I got a question from my wife.
480v feeder going through the property belongs to the golf course across the street serving their pumps in her lake (water rights thing).
Tap the feeder, set a transformer to serve 2 2HP pumps of her's (all that stuff).
The EC is working on all the calcs and design as we speak.
They have a piece of paper saying they have permission and an agreement about the bill, does that sound right? Have you ever seen this before?
I suspect it will come up in the permit process IF the code examiner sees it but I doubt it. It all happens in their parcel.
Where are the land mines?
If your scenario is like this:
Golf Course pays POCO bill
Spouse will pay Golf a fee for her pump power.
All is well as long as POCO is paid.
Scenarios like that are around here (NJ)between landlords and tenants. Also, a lot of 'check meter' & 'sub-meter' setups with one POCO meter (Landlord) and multiple users
that pay the landlord.
Drawback is...if landlord don't pay POCO it gets shutoff and the 'subs' have no way to have it restored short of paying the bill & assuming the POCO meter.
Years back I worked on a golf course here that had a 'tap' for billboard lighting, that was reinbursed quarterly to the club at a calculated flat fee.
This is actually 2 golf courses, different owners. I suppose if everyone is happy it is OK but the one that owns the 480v feeder is being sold. I fear they will get all this work done and the new owner will say he doesn't want to do it anymore.
I doubt this "OK" from the other golf course is attached to the title in any way
Why not have a PoCo feed? Is there some reason that this situation is the best way to do it,rather then a separate service & then not having to deal w/ uncertainties in the future?
I guess setting a Meter Main for these Pumps is not an option here?
This may be a solid choice for the future; if the Customer of which the original Service Feeder decides to delete that Account, the Poco would need to extend continuity of Service to the Account for the 2 Pumps.
Just a thought.
Asking electricians about legal matters like this is similar to asking a real estate attorney to design an electrical service.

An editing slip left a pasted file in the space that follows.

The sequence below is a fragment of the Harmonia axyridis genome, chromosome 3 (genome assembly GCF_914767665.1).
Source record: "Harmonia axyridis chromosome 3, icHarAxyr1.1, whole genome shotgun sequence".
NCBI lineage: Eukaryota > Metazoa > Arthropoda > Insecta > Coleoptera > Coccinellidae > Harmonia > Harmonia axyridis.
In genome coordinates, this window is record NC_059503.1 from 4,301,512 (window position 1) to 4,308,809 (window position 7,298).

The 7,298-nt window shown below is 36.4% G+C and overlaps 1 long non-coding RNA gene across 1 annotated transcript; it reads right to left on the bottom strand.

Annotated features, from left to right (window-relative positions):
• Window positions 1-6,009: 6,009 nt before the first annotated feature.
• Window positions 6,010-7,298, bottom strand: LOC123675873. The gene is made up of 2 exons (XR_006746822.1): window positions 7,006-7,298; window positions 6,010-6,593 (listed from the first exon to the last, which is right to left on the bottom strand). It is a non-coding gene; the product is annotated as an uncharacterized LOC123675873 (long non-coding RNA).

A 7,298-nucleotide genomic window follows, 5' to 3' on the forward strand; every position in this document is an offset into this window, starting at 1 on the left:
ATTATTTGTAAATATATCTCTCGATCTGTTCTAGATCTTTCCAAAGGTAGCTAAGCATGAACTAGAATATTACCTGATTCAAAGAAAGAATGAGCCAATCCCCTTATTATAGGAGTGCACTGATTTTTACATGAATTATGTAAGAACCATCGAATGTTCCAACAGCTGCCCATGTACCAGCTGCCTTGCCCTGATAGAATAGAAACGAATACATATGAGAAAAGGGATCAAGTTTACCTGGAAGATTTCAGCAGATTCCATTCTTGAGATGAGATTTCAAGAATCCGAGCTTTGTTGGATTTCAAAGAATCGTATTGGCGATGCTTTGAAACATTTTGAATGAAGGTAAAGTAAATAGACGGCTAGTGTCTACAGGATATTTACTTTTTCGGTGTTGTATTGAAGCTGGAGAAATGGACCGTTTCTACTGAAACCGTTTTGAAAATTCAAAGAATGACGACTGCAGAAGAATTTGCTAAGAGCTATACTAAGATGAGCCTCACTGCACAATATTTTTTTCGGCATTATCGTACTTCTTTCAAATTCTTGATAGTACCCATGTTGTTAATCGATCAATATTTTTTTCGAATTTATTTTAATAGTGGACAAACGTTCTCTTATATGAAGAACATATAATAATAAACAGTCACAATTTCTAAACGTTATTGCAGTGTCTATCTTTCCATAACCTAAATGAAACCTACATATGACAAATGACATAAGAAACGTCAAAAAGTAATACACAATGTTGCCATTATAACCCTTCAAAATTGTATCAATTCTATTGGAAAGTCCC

Perhaps some hours of attorney time, (even someone who uses the golf course) would be wise. A written contract signed by both parties mentioning things like the easement that probably already exists for the existing feeder and covering details about joint maintenance responsibilities if there is a blow out. In Florida it is not unheard of to have lightning damage underground lines. An experienced real estate attorney can prevent a lot of hard feelings.
OK I/we went to see this today. Everything we "knew" was wrong. Huge surprise huh?
They may have a real plan on the "legal". I think they are just transferring the bill on the meter so the PoCo won't care.
This isn't 480
The other pump is very seldom used so they will coordinate the load. (managed facility)
50a OC device, motor starter, 6ga wire hundreds of feet to a disconnect and a fire plug sized motor (name plate missing).
240v red leg delta, no neutral.
They already have 2 3/4HP 120v pumps installed (10.5 FLA)
Big conference and we all split off.
My thought is to be really legal they need a transfer switch if I can't find out more about the big motor.
There seems to barely be enough copper for that and certainly not enough for another 1.5HP.
YMMV on how you deal with managed facilitates.
Then my thought
Take phases A/C out through a 20a 2 pole OC device on 4-2 150' to the first pump, set a 5 KVA transformer to get 240/120, feed the first pump/disco right there with #12, #4-2 out of the other winding down to the second pump/disco 550 feet away (4v V/D)
Now it may be noted the service disco shows 257 between phases *the red leg" is almost 220 above ground so they could stand some voltage drop. I think they ramped up to get that 10HP?? motor to run.
I really wish I had a way to test this drop before we start buying copper.
I am curious to see what the EC comes up with.